The city of St. Louis was ecstatic that it would get to host at least two games of the 61st World Series during its bicentennial year. In addition to thrusting the Midwestern metropolis itself into the spotlight, “two sons of St. Louis,” Johnny Keane and Yogi Berra, were managing the Cardinals and New York Yankees respectively.1 The only negative aspect of the matchup was that the Yankees, playing in their fifth consecutive World Series and ninth in the past 10 years, were favored by the Las Vegas odds makers to win their 21st championship.2
The Yankees and Cardinals had met four times previously in the World Series, with St. Louis prevailing in 1926 and 1942 and New York taking the title in 1928 and 1943. The Cardinals were set to move into new Busch Memorial Stadium early in the 1966 season; thus, barring another Cardinals World Series appearance in 1965, there was a strong chance that the 1964 fall classic would be the last hurrah for venerable old Sportsman’s Park.
The facility had the character of “a pleasant stadium, in the Norman Rockwell genre” and, for fans, “the feeling in the park [was] one of inclusion, of being in a whole of which the diamond is only a focal part.”3 After the venue passed into the hands of August “Gussie” Busch Jr., who had purchased the Cardinals franchise in 1953, it had been renamed Busch Stadium, but the new name had never caught on with the hometown fans.4
Whatever the preferred name of the ballpark, 30,805 fans filled it for Game One on October 7, 1964. The Yankees sent left-hander Whitey Ford to the mound for the opener. Ford was making his 22nd start in 11 World Series and already had six titles and a record 10 postseason victories to his name. St. Louis countered with Ray Sadecki, who had posted a 20-11 record during the season, in lieu of ace Bob Gibson, who was unavailable after pitching 12 innings in the Cardinals’ final series against the New York Mets.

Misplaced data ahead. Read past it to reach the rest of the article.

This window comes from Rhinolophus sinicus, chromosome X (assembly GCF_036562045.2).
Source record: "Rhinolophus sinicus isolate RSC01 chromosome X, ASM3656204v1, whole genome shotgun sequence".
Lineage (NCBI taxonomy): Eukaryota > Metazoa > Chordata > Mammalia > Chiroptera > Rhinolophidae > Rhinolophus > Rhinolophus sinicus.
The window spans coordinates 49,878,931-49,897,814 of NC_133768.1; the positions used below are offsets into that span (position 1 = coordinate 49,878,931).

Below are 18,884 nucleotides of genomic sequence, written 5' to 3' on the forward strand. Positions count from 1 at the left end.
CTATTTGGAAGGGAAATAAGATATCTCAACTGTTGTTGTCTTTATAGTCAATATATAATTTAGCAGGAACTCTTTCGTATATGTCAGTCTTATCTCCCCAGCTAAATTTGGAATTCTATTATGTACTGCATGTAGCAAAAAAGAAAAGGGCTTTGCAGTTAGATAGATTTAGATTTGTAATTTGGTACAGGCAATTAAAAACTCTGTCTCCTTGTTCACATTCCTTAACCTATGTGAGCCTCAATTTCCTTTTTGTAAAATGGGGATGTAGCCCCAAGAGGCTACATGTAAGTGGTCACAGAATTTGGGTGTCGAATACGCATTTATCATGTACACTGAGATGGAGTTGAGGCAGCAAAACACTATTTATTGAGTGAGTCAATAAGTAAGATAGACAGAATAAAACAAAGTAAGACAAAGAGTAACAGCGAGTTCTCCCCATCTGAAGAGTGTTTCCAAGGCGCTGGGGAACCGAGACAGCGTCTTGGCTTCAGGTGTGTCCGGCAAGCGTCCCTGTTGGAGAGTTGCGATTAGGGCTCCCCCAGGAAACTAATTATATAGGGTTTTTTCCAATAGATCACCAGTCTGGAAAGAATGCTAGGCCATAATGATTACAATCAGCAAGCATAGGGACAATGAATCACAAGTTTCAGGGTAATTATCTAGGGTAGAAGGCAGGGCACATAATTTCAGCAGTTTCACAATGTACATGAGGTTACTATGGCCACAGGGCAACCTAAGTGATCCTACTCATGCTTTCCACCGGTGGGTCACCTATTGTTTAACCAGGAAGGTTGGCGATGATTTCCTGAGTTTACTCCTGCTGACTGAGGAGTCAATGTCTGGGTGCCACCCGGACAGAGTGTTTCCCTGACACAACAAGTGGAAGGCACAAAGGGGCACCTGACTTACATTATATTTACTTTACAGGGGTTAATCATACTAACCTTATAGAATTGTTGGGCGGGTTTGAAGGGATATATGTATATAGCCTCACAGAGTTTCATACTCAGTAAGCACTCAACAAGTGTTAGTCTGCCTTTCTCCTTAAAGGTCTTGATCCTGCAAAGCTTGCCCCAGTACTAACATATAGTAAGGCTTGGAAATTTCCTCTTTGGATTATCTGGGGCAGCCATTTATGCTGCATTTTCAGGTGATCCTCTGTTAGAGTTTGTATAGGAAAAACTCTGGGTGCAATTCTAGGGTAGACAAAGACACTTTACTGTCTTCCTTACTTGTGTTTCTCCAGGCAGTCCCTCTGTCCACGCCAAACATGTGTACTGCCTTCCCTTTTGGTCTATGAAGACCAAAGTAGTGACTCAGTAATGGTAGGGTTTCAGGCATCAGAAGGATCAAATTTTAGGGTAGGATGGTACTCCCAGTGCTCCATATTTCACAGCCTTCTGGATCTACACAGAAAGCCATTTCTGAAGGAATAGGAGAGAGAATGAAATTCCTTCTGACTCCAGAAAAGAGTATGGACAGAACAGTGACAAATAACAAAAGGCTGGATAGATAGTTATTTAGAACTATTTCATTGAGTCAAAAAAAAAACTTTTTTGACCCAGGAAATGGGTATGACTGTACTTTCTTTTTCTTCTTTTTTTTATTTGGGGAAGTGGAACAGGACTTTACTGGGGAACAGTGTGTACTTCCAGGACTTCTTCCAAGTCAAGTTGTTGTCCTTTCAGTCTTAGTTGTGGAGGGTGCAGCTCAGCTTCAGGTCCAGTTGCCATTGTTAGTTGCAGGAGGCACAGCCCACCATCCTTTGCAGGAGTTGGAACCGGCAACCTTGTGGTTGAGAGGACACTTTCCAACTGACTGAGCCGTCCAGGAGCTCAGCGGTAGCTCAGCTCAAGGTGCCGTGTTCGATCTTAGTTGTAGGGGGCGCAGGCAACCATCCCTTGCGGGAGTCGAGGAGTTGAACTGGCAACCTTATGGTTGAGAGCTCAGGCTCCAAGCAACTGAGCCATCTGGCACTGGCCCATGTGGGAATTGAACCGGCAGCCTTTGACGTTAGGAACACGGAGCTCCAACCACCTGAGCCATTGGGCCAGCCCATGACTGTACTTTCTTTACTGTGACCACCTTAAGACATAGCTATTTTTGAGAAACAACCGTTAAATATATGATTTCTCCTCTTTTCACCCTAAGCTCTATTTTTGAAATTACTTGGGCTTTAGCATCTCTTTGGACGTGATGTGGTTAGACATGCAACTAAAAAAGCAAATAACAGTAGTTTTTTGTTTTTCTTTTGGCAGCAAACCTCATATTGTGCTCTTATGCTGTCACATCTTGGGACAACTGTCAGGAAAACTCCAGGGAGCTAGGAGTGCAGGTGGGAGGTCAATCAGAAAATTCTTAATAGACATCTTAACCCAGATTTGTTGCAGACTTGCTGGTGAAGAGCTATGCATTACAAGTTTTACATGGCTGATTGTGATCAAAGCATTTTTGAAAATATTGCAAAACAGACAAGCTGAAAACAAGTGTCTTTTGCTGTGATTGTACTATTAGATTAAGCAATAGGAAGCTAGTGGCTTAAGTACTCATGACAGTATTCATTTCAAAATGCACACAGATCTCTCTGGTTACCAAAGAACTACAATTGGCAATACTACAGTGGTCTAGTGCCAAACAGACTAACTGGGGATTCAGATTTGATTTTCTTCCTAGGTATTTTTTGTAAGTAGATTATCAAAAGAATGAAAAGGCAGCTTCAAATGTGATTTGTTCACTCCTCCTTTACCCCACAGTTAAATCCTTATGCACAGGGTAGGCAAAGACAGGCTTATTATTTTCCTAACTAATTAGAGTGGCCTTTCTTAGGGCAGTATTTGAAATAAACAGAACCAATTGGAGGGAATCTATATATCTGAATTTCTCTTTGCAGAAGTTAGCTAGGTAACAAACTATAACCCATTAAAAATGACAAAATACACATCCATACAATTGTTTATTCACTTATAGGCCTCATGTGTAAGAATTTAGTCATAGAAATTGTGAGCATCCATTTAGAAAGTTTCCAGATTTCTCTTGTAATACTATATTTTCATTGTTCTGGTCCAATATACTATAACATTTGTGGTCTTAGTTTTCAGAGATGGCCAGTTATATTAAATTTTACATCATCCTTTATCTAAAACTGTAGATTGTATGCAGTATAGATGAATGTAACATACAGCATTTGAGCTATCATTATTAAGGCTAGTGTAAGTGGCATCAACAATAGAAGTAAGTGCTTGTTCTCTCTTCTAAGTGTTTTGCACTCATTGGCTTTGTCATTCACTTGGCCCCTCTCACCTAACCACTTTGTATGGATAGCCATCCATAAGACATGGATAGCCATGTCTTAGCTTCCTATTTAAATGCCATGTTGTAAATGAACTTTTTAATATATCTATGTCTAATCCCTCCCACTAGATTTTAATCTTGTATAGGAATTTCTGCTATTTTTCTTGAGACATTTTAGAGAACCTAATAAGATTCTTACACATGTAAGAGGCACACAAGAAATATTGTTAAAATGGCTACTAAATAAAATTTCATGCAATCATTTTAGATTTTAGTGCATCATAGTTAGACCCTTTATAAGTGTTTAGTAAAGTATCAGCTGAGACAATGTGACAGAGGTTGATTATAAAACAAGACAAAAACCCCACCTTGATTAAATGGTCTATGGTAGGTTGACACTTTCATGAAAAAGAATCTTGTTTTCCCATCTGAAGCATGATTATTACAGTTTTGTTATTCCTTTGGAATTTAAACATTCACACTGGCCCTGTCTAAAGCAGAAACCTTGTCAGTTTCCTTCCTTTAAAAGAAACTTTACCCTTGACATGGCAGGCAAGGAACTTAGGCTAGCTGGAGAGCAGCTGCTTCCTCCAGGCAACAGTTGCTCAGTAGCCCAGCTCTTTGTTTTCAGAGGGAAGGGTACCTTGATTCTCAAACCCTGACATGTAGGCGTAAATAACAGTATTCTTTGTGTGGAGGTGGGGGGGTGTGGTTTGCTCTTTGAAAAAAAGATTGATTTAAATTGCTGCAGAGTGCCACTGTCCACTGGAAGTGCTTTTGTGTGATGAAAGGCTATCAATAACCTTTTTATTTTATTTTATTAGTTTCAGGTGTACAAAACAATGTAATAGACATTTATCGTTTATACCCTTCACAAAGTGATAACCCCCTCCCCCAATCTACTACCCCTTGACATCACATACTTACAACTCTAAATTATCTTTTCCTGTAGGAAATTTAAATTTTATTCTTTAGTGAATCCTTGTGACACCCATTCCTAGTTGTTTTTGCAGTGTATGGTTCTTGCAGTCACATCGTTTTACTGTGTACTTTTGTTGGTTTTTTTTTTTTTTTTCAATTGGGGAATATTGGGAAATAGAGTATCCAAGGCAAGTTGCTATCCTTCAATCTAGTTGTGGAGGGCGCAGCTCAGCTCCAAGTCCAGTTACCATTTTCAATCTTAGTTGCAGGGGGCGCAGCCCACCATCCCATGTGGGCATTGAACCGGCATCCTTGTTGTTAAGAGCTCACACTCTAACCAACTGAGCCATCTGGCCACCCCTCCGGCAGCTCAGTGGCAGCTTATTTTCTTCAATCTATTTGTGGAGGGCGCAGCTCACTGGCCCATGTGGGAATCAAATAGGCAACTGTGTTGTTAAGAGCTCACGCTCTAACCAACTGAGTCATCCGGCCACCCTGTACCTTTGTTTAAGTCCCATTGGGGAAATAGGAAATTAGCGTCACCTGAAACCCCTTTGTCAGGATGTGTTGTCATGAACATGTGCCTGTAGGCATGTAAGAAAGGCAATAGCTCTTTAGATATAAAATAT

Sadecki held the Yankees in check in the top of the first and was staked to a 1-0 lead in the bottom of the frame. Lou Brock lined a one-out single to right field, used his speed to advance to third on Dick Groat’s single to center, and scored on Ken Boyer’s sacrifice fly. Third baseman Boyer no doubt was happy to draw first blood against the Yankees and his brother, Clete, who manned the hot corner for the New Yorkers.
The Yankees wasted no time in erasing their deficit. Elston Howard opened the top of the second with a single, and then Tom Tresh smashed a homer to deep left-center field for a 2-1 Yankees advantage. Clete Boyer, looking to do Ken one better, lashed a one-out single, stole second base, and scored on Ford’s single to extend the lead to 3-1. Sadecki walked Phil Linz, who was playing shortstop in place of the injured Tony Kubek, then was fortunate to catch a break when Ford tried to score from second on Bobby Richardson’s single to left field. Brock fired a perfect throw to catcher Tim McCarver to cut down Ford at home plate, and Sadecki struck out Roger Maris to end the inning.
After surrendering three runs, Sadecki sought to help his cause with his bat. Mike Shannon led off with a single and advanced to second on Dal Maxvill’s one-out comebacker to Ford. Sadecki drove in Shannon with a base hit to right field to narrow the score to 3-2 and advanced to third base on Mickey Mantle’s errant throw to home; however, he was stranded there when Curt Flood’s grounder to Linz resulted in the third out.
After the early excitement, the third inning was uneventful as each pitcher worked around a walk. Sadecki also issued a two-out walk in the fourth but escaped without further adventure. In the bottom of the fourth, Ford, in what would be his final World Series appearance, gave a demonstration of his postseason acumen. After McCarver blasted a one-out triple to the right-center-field gap between Mantle and Maris, Ford struck out Maxvill and Sadecki to strand McCarver at third base.
Not only had the Cardinals missed the opportunity to tie the score, but they then saw the Yankees extend their advantage in the top of the fifth. Mantle lashed a two-out single and advanced to third on Howard’s second base hit of the game, after which Tresh garnered his third RBI with a double that drove in Mantle for a 4-2 lead.